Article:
Michael Foster works at a hardware store adjacent to Yau Brothers and said he would never walk around Greenmount Avenue at midnight, which is around the time Bowman was shot and killed inside the restaurant. “At night time it gets cracking,” he said. “There are just drive-bys and craziness.”
A barber at Blackwell’s Barbershop across the street from the hardware store was reluctant to describe the neighborhood as dangerous, but his shop was robbed at gunpoint on Good Friday last year.
“There should be a lot more police presence than what it is,” the barber said.
“Police patrol the area for a few weeks [after a crime] and then it goes right back to what it was.”
Beauty supply store owner Chong Parks, whose business is a few buildings down from Blackwell’s, said “there’s a lot of trouble” on Greenmount at night and feels Yau Brothers’ 2 a.m. closing time is too late for the crime-ridden community.
This morning when AFRO staff arrived, for the first time in almost eight years, Bowman's warm, welcoming smile wasn’t there to greet them. The reason left the staff devastated by the sudden, senseless loss. "He didn't deserve to die the way he did," said co-worker and friend Clarence Massey.
Bowman touched the lives of AFRO staffers as completely as he did his own family.
Marquise Goodwin said he went with her to purchase a car, ensuring a salesmen didn't take advantage of her. Cassandra Stanback tearfully acknowledged his interest in her success and the caring advice he freely shared. Several people spoke of his regular contributions to the AFRO’s mid-week cookouts – 7-Up pound cake.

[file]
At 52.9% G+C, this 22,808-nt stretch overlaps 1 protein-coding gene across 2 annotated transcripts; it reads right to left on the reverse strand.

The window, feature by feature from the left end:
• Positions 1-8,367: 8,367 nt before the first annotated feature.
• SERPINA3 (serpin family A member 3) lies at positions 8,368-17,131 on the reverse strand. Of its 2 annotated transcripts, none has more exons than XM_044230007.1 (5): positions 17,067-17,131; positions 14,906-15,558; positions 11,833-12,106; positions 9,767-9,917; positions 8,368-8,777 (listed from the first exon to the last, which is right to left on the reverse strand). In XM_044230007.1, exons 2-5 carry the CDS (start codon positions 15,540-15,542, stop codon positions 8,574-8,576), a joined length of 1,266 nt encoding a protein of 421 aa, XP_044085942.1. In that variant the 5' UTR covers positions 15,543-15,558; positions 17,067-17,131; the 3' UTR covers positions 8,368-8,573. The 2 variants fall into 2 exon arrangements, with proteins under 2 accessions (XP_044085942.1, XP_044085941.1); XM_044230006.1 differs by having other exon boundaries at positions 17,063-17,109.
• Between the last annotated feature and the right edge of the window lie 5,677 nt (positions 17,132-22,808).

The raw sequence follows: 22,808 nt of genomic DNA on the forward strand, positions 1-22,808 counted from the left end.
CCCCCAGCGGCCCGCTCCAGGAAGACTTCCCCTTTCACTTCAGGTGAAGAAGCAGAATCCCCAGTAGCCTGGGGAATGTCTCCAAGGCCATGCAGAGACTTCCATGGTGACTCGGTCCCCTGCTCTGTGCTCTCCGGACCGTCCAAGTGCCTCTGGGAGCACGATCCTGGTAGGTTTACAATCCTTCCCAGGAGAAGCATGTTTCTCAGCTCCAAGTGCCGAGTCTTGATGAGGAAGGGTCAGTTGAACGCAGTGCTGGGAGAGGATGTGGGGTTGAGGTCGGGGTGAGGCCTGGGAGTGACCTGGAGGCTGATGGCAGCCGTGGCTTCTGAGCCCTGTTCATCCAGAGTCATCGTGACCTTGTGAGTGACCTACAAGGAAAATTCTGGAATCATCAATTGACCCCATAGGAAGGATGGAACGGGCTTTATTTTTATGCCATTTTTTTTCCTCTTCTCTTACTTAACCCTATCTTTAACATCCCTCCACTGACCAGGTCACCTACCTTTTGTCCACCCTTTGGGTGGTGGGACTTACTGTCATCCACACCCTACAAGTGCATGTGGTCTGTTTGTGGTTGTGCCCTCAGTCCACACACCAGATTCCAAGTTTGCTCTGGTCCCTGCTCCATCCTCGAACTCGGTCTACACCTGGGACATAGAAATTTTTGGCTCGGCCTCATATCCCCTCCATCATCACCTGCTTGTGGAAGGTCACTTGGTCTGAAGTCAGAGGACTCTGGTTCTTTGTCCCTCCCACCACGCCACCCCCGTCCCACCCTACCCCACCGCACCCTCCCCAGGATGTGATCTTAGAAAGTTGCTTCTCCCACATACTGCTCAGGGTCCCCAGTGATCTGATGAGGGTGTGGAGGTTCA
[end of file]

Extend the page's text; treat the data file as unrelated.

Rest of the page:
Sam Graham, his supervisor and friend, said, "Just him, first thing in the morning, talking in his voice and all … I'll just miss seeing him.”
As will everyone on staff. "We are deeply grieved by the violent departure of a valued friend and employee," said Jake Oliver, CEO and publisher. "It will take a while for us to understand and digest the fact he is no longer part of us. We send our prayers to his family."
AFRO staff and Bowman's family are also continuing to pray for the speedy capture of the two suspects who snatched such a stellar man’s life. The police investigation continues. "Twenty officers were stationed in the area to canvas today," said Guglielmi. "If anyone has any information, they are asked to contact the police. Any detail could be incredibly useful to us."
Funeral arrangements for Bowman are as follows: Viewing, Monday, April 12th 8:30 A.M.—8:00 P.M., March Funeral Home –1101 E. North Avenue; Wake, Tuesday, April 13 5:30 P.M.—6:00 P.M. First Baptist Church, 525 N. Caroline Street; Funeral immediately following (repast immediately following funeral); and, Burial, Wednesday, April 14 at Garrison Forest (Veterans Cemetery) 9:30 A.M.
Bowman is survived by a sister, Shirley Elizabeth Frederick; brothers-in-law, Elijah Washington, Kenneth Haskins, Walter Boyd, Edward H. Davis III and Albert Leon Davis Sr.; sisters-in-law, Marie Davis and Katherine Williams; and children Charles Bowman Jr., Diane Bowman, Ronald Bowman, Robert Bowman, Anthony Bowman, Carrielynn Bowman, Kevin Vanwright and Sandra Vanwright.